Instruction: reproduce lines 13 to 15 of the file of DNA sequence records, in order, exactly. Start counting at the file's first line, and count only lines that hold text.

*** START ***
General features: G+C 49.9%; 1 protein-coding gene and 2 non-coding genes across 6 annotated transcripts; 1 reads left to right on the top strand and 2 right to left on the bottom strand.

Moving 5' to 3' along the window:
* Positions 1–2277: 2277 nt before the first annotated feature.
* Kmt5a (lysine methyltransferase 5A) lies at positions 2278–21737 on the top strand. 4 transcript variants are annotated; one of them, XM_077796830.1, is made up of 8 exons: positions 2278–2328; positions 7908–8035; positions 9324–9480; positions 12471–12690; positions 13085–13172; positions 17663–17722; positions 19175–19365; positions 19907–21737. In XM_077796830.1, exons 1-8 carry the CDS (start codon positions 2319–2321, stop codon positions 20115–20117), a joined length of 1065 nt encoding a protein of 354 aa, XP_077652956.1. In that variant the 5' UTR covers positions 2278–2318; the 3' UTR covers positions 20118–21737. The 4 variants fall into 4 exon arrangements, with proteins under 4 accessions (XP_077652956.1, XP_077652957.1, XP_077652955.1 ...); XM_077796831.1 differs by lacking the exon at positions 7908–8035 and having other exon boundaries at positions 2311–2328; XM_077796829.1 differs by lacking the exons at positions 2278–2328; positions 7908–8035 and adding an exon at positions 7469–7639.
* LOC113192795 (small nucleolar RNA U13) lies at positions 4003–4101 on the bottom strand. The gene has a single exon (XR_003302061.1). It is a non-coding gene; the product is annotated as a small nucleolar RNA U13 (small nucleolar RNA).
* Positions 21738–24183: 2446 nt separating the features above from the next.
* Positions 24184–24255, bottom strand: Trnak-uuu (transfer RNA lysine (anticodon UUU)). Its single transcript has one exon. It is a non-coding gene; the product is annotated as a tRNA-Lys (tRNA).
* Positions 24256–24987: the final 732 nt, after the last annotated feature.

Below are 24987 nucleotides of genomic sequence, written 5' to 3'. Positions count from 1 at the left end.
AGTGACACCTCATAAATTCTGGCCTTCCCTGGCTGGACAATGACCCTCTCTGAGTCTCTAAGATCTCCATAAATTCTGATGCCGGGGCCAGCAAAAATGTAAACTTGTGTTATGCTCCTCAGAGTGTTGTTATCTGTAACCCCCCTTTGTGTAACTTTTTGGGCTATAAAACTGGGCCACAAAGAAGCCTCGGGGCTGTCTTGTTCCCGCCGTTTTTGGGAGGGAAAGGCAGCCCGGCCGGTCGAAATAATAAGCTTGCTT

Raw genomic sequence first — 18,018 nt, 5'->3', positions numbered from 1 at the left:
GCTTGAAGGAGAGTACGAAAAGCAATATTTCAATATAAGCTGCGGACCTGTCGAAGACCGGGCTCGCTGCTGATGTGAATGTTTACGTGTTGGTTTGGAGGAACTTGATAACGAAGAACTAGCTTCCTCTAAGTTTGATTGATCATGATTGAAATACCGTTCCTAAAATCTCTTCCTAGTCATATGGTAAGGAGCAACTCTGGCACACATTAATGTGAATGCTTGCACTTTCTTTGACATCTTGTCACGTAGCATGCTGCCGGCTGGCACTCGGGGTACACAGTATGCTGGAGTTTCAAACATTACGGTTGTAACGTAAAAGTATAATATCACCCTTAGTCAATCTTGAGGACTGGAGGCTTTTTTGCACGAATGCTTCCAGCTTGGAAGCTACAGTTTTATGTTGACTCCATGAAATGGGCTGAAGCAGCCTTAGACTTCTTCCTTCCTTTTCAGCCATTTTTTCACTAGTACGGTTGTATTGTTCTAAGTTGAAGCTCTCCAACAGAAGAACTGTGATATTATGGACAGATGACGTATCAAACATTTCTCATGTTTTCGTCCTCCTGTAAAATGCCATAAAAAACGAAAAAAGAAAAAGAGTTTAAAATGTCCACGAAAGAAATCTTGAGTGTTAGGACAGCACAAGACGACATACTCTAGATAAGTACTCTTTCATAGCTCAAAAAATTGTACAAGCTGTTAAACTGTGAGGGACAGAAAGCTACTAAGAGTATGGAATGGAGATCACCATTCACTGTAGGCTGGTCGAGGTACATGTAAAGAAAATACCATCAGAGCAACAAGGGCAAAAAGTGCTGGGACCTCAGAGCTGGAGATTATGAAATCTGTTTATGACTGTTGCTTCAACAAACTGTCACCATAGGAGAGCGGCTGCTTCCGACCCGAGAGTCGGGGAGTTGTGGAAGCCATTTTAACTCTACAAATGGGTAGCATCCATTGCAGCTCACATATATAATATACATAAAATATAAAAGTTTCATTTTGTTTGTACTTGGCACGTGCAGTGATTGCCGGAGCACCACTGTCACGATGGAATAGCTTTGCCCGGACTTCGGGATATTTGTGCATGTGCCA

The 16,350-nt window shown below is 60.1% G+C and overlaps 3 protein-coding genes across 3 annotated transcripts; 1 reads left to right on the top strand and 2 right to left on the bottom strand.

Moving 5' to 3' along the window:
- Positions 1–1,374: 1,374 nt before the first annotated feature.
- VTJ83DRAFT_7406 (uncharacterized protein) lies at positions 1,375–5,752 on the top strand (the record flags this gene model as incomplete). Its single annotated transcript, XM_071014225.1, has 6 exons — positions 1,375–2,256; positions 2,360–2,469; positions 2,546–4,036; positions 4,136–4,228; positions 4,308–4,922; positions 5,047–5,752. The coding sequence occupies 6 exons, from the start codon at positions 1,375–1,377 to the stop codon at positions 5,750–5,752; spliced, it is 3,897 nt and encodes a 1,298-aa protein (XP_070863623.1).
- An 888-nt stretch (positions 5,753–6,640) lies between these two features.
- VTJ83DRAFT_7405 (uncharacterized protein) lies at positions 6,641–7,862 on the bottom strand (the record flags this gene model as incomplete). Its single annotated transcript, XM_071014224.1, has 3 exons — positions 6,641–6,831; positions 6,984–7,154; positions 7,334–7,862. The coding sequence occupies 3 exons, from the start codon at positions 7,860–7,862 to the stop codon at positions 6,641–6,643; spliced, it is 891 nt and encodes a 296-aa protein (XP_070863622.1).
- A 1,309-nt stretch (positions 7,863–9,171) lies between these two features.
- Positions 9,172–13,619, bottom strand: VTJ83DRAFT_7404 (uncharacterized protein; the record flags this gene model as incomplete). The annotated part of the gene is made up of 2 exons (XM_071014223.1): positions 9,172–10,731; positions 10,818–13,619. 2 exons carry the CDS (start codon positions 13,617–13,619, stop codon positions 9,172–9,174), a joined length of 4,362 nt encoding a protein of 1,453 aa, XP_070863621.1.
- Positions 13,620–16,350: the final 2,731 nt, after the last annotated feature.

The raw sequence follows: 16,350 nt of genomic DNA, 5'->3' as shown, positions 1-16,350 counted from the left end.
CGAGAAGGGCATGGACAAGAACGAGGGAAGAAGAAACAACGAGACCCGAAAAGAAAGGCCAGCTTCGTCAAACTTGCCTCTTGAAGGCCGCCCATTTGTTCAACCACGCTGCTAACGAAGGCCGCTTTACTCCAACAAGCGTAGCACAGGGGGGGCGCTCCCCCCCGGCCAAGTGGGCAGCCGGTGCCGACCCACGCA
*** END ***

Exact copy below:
The 16,350-nt window shown below is 60.1% G+C and overlaps 3 protein-coding genes across 3 annotated transcripts; 1 reads left to right on the top strand and 2 right to left on the bottom strand.

Moving 5' to 3' along the window:
- Positions 1–1,374: 1,374 nt before the first annotated feature.